just some further thoughts... i don't want to make such a game at the moment (just because i can't), i'm just interested in that topic, that's all... and yes, i believe, it would be really a good thing if there would be more 'creative' fun in games... that's it.
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ஒழுக்கின்மை
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« Reply #23 on: July 27, 2008, 11:23:00 AM »

I don't think that's true, because a blank file with 0 bytes in it doesn't inspire creativity in the player as much as, say, the Spore creature editor. It's true that a blank file *allows* more creativity than the Spore editor, but it doesn't inspire more creativity.
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« Reply #24 on: July 27, 2008, 11:40:49 AM »

I don't think that's true, because a blank file with 0 bytes in it doesn't inspire creativity in the player as much as, say, the Spore creature editor. It's true that a blank file *allows* more creativity than the Spore editor, but it doesn't inspire more creativity.
I can imagine contexts where a blank file might be more inspirational.  Especially to people with non spore-related tools to hand.
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« Reply #25 on: July 27, 2008, 11:48:09 AM »

I guess it's possible, but I doubt it happens very often. But let's see. Here's a blank line of text:



See what you all can do with it!
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policedanceclub
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« Reply #26 on: July 27, 2008, 12:06:31 PM »

I guess it's possible, but I doubt it happens very often. But let's see. Here's a blank line of text:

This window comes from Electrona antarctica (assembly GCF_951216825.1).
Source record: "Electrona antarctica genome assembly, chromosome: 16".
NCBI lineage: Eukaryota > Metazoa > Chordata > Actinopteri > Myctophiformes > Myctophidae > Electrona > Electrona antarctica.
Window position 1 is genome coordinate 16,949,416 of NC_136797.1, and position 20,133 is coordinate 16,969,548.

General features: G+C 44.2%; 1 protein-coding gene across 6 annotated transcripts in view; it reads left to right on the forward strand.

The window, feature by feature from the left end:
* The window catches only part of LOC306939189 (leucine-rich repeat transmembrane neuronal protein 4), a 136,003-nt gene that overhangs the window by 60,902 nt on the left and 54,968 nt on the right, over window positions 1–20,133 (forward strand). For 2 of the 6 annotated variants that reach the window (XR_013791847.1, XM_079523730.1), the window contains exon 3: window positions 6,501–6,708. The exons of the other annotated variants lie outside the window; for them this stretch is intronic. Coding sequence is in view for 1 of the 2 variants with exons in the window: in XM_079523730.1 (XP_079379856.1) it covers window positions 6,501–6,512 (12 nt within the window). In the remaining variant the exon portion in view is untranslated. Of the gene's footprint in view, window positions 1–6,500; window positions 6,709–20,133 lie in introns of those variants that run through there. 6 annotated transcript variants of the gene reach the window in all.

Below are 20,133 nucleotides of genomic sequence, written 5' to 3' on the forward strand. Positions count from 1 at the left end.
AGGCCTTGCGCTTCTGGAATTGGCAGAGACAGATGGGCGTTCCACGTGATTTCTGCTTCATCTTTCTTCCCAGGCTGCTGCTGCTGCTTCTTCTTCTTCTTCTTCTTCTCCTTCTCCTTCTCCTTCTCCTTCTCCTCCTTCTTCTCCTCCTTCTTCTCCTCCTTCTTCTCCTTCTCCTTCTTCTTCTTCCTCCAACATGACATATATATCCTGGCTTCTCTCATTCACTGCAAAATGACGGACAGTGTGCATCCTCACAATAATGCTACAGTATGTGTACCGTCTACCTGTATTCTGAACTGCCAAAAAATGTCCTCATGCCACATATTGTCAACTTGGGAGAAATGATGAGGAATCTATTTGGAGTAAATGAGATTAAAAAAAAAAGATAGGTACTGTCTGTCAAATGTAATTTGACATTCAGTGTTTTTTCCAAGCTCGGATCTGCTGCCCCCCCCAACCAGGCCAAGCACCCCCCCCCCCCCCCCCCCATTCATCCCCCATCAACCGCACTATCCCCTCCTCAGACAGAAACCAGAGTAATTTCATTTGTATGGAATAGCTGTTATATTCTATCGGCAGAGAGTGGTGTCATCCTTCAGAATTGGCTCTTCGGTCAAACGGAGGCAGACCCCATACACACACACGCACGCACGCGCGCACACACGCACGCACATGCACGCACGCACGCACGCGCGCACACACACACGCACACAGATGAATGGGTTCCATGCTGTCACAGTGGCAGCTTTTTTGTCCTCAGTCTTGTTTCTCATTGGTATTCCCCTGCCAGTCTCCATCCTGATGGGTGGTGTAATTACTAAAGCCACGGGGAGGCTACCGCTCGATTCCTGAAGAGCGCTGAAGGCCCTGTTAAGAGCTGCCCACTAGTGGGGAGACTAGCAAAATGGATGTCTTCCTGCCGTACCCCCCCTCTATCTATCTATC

MONOCLE + TOPFEZ = LOVE

See what you all can do with it!



More love plz.
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0rel
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« Reply #27 on: July 28, 2008, 01:49:59 AM »

Quote from: rinkuhero
because a blank file with 0 bytes in it doesn't inspire creativity
that's only the most extreme case, when the creative aspects of the game are maximal overweight. like i tried to explain, the other things, which the player can't change (fixed assets/mechanics) should feed the creative "holes" in the game. if they do that not enough, the game won't be fun and not creative at all. creativity has to be enforced somehow and inspired by the setting of the game, thus it will be narrowed in some way, and not all will be possible like in with an empty file, so the player will have freedom only in some focused areas...

Quote
Spore creature editor
yep, that's the most critical example... as an editor it's extremely good. the tools are so easy to handle and still quite complex. all responds very directly, and feels alive. to a certain degree this can really make someone/everybody creative... but: it's not a game.